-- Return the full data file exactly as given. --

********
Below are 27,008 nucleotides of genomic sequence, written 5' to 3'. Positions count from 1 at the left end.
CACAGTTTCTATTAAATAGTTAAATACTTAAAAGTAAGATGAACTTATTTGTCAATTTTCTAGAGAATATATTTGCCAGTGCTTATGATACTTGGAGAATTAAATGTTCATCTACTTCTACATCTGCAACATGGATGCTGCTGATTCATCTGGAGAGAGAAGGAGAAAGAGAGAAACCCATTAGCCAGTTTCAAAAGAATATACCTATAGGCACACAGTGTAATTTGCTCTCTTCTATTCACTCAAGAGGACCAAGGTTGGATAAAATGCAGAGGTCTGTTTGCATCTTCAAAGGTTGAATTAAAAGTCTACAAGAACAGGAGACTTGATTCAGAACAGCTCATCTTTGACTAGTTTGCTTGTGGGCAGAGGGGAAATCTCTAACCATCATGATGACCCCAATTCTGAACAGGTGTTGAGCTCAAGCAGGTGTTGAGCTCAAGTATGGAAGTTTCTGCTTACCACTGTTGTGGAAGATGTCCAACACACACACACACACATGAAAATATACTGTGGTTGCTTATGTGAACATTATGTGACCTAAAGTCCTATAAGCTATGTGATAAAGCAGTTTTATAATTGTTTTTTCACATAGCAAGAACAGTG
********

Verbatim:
Below are 27,008 nucleotides of genomic sequence, written 5' to 3'. Positions count from 1 at the left end.
CACAGTTTCTATTAAATAGTTAAATACTTAAAAGTAAGATGAACTTATTTGTCAATTTTCTAGAGAATATATTTGCCAGTGCTTATGATACTTGGAGAATTAAATGTTCATCTACTTCTACATCTGCAACATGGATGCTGCTGATTCATCTGGAGAGAGAAGGAGAAAGAGAGAAACCCATTAGCCAGTTTCAAAAGAATATACCTATAGGCACACAGTGTAATTTGCTCTCTTCTATTCACTCAAGAGGACCAAGGTTGGATAAAATGCAGAGGTCTGTTTGCATCTTCAAAGGTTGAATTAAAAGTCTACAAGAACAGGAGACTTGATTCAGAACAGCTCATCTTTGACTAGTTTGCTTGTGGGCAGAGGGGAAATCTCTAACCATCATGATGACCCCAATTCTGAACAGGTGTTGAGCTCAAGCAGGTGTTGAGCTCAAGTATGGAAGTTTCTGCTTACCACTGTTGTGGAAGATGTCCAACACACACACACACACATGAAAATATACTGTGGTTGCTTATGTGAACATTATGTGACCTAAAGTCCTATAAGCTATGTGATAAAGCAGTTTTATAATTGTTTTTTCACATAGCAAGAACAGTG